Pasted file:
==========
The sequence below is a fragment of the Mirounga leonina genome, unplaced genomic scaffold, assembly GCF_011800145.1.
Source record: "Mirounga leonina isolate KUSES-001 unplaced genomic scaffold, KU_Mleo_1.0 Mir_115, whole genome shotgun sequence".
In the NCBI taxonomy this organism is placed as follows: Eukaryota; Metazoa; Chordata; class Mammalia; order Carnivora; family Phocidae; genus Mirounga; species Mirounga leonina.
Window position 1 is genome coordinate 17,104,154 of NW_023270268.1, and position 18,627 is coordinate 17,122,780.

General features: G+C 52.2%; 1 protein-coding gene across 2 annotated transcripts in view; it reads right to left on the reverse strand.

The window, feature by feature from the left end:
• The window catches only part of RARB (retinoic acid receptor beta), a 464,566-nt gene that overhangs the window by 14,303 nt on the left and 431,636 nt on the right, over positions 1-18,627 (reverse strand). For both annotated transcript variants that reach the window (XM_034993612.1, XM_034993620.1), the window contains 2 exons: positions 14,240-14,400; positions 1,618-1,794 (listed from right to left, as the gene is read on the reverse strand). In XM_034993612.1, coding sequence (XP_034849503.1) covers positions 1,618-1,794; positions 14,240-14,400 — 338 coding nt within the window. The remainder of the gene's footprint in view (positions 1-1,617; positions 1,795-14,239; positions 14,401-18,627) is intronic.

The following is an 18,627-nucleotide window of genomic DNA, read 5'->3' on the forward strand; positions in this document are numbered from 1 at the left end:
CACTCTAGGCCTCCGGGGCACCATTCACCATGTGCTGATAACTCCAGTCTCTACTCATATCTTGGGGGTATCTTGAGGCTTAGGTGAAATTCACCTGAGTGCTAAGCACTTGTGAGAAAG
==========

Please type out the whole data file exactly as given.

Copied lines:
The sequence below is a fragment of the Mirounga leonina genome, unplaced genomic scaffold, assembly GCF_011800145.1.
Source record: "Mirounga leonina isolate KUSES-001 unplaced genomic scaffold, KU_Mleo_1.0 Mir_115, whole genome shotgun sequence".
In the NCBI taxonomy this organism is placed as follows: Eukaryota; Metazoa; Chordata; class Mammalia; order Carnivora; family Phocidae; genus Mirounga; species Mirounga leonina.
Window position 1 is genome coordinate 17,104,154 of NW_023270268.1, and position 18,627 is coordinate 17,122,780.

General features: G+C 52.2%; 1 protein-coding gene across 2 annotated transcripts in view; it reads right to left on the reverse strand.

The window, feature by feature from the left end:
• The window catches only part of RARB (retinoic acid receptor beta), a 464,566-nt gene that overhangs the window by 14,303 nt on the left and 431,636 nt on the right, over positions 1-18,627 (reverse strand). For both annotated transcript variants that reach the window (XM_034993612.1, XM_034993620.1), the window contains 2 exons: positions 14,240-14,400; positions 1,618-1,794 (listed from right to left, as the gene is read on the reverse strand). In XM_034993612.1, coding sequence (XP_034849503.1) covers positions 1,618-1,794; positions 14,240-14,400 — 338 coding nt within the window. The remainder of the gene's footprint in view (positions 1-1,617; positions 1,795-14,239; positions 14,401-18,627) is intronic.

The following is an 18,627-nucleotide window of genomic DNA, read 5'->3' on the forward strand; positions in this document are numbered from 1 at the left end:
CACTCTAGGCCTCCGGGGCACCATTCACCATGTGCTGATAACTCCAGTCTCTACTCATATCTTGGGGGTATCTTGAGGCTTAGGTGAAATTCACCTGAGTGCTAAGCACTTGTGAGAAAG